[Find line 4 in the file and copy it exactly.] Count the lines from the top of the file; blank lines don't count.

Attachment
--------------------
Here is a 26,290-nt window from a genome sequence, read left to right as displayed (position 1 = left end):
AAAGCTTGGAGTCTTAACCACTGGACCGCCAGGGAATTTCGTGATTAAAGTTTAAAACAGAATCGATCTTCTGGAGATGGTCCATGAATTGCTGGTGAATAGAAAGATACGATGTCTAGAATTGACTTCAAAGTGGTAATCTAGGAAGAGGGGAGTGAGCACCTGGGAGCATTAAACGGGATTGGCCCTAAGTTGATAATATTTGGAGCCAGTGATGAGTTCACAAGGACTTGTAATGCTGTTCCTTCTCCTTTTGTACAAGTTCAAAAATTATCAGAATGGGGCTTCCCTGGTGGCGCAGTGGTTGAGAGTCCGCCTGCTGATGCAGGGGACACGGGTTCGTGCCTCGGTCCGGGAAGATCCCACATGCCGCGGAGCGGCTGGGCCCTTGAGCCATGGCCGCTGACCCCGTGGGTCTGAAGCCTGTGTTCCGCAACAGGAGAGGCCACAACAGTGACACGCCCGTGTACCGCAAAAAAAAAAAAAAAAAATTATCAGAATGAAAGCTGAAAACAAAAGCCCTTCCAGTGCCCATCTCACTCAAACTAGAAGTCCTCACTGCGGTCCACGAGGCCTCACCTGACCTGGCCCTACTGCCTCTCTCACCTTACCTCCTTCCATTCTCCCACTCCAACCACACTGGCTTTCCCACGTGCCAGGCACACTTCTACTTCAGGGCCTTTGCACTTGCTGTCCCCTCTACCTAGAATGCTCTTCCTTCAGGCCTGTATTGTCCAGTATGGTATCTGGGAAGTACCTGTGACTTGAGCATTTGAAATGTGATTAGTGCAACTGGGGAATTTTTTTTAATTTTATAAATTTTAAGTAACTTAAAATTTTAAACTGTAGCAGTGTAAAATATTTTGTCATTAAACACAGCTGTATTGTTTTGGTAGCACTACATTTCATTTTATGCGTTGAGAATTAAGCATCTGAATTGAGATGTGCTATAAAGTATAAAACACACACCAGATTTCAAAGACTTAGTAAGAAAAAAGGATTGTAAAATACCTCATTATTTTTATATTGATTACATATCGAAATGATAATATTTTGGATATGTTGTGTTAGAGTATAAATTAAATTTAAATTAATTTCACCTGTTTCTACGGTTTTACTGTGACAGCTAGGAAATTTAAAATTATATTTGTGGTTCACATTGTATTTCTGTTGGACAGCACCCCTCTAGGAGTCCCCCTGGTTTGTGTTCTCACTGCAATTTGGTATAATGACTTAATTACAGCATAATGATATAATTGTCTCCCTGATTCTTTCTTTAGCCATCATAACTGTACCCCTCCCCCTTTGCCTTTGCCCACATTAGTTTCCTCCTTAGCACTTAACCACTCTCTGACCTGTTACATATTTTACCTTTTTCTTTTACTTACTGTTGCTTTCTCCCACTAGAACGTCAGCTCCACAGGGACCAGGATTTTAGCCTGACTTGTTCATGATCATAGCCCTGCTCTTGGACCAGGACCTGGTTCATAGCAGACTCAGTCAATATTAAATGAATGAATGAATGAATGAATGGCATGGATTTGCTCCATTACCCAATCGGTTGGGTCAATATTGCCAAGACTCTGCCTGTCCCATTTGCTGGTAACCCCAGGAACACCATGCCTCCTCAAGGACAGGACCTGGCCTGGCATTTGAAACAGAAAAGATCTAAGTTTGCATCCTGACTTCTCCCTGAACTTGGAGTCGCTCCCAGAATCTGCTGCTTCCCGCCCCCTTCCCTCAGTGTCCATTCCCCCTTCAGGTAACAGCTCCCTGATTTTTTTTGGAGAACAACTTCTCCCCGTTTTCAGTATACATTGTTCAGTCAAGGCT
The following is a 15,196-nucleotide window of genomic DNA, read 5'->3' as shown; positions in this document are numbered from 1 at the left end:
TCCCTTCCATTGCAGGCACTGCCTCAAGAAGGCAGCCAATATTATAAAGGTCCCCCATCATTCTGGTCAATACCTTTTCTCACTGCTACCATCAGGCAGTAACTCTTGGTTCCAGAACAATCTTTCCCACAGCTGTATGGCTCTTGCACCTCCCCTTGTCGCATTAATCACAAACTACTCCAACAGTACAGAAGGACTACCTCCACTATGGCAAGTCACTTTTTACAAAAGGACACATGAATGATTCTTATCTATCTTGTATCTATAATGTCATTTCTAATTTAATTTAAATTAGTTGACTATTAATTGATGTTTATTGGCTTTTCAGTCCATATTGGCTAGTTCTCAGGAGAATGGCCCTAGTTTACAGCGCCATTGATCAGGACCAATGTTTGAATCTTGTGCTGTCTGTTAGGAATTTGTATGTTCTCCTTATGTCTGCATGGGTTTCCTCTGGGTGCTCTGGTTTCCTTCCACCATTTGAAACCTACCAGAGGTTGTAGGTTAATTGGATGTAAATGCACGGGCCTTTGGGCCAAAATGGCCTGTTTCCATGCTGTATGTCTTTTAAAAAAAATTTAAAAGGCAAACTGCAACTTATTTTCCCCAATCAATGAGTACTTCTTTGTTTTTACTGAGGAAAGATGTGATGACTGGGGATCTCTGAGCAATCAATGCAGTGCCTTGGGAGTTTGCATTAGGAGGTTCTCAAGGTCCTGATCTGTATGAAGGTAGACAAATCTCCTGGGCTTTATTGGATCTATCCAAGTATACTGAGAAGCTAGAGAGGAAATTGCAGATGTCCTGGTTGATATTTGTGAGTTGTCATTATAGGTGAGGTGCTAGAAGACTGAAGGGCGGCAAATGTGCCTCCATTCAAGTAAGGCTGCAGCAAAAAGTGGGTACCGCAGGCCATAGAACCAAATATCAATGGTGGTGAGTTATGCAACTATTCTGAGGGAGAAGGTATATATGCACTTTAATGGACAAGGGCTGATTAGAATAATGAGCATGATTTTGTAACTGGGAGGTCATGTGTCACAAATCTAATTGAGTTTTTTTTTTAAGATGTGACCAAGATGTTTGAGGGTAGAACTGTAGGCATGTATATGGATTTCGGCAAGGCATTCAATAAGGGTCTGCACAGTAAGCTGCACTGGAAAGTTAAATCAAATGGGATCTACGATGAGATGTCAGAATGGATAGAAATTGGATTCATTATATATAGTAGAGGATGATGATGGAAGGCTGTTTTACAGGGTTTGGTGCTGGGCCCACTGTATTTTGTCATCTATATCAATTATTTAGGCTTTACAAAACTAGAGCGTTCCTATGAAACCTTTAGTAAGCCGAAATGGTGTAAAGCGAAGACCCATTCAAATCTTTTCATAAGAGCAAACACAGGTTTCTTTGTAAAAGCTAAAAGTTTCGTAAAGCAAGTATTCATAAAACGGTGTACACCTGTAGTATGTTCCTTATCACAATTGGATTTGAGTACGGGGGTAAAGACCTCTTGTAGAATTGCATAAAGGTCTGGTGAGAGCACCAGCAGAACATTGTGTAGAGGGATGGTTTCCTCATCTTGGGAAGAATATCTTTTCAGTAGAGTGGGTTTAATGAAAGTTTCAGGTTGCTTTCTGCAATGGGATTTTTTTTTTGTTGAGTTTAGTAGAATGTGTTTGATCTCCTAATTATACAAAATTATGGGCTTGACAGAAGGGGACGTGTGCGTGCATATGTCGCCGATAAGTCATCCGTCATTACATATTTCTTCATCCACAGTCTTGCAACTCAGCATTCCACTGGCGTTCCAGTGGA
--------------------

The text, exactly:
TCCCTTCCATTGCAGGCACTGCCTCAAGAAGGCAGCCAATATTATAAAGGTCCCCCATCATTCTGGTCAATACCTTTTCTCACTGCTACCATCAGGCAGTAACTCTTGGTTCCAGAACAATCTTTCCCACAGCTGTATGGCTCTTGCACCTCCCCTTGTCGCATTAATCACAAACTACTCCAACAGTACAGAAGGACTACCTCCACTATGGCAAGTCACTTTTTACAAAAGGACACATGAATGATTCTTATCTATCTTGTATCTATAATGTCATTTCTAATTTAATTTAAATTAGTTGACTATTAATTGATGTTTATTGGCTTTTCAGTCCATATTGGCTAGTTCTCAGGAGAATGGCCCTAGTTTACAGCGCCATTGATCAGGACCAATGTTTGAATCTTGTGCTGTCTGTTAGGAATTTGTATGTTCTCCTTATGTCTGCATGGGTTTCCTCTGGGTGCTCTGGTTTCCTTCCACCATTTGAAACCTACCAGAGGTTGTAGGTTAATTGGATGTAAATGCACGGGCCTTTGGGCCAAAATGGCCTGTTTCCATGCTGTATGTCTTTTAAAAAAAATTTAAAAGGCAAACTGCAACTTATTTTCCCCAATCAATGAGTACTTCTTTGTTTTTACTGAGGAAAGATGTGATGACTGGGGATCTCTGAGCAATCAATGCAGTGCCTTGGGAGTTTGCATTAGGAGGTTCTCAAGGTCCTGATCTGTATGAAGGTAGACAAATCTCCTGGGCTTTATTGGATCTATCCAAGTATACTGAGAAGCTAGAGAGGAAATTGCAGATGTCCTGGTTGATATTTGTGAGTTGTCATTATAGGTGAGGTGCTAGAAGACTGAAGGGCGGCAAATGTGCCTCCATTCAAGTAAGGCTGCAGCAAAAAGTGGGTACCGCAGGCCATAGAACCAAATATCAATGGTGGTGAGTTATGCAACTATTCTGAGGGAGAAGGTATATATGCACTTTAATGGACAAGGGCTGATTAGAATAATGAGCATGATTTTGTAACTGGGAGGTCATGTGTCACAAATCTAATTGAGTTTTTTTTTTAAGATGTGACCAAGATGTTTGAGGGTAGAACTGTAGGCATGTATATGGATTTCGGCAAGGCATTCAATAAGGGTCTGCACAGTAAGCTGCACTGGAAAGTTAAATCAAATGGGATCTACGATGAGATGTCAGAATGGATAGAAATTGGATTCATTATATATAGTAGAGGATGATGATGGAAGGCTGTTTTACAGGGTTTGGTGCTGGGCCCACTGTATTTTGTCATCTATATCAATTATTTAGGCTTTACAAAACTAGAGCGTTCCTATGAAACCTTTAGTAAGCCGAAATGGTGTAAAGCGAAGACCCATTCAAATCTTTTCATAAGAGCAAACACAGGTTTCTTTGTAAAAGCTAAAAGTTTCGTAAAGCAAGTATTCATAAAACGGTGTACACCTGTAGTATGTTCCTTATCACAATTGGATTTGAGTACGGGGGTAAAGACCTCTTGTAGAATTGCATAAAGGTCTGGTGAGAGCACCAGCAGAACATTGTGTAGAGGGATGGTTTCCTCATCTTGGGAAGAATATCTTTTCAGTAGAGTGGGTTTAATGAAAGTTTCAGGTTGCTTTCTGCAATGGGATTTTTTTTTTGTTGAGTTTAGTAGAATGTGTTTGATCTCCTAATTATACAAAATTATGGGCTTGACAGAAGGGGACGTGTGCGTGCATATGTCGCCGATAAGTCATCCGTCATTACATATTTCTTCATCCACAGTCTTGCAACTCAGCATTCCACTGGCGTTCCAGTGGA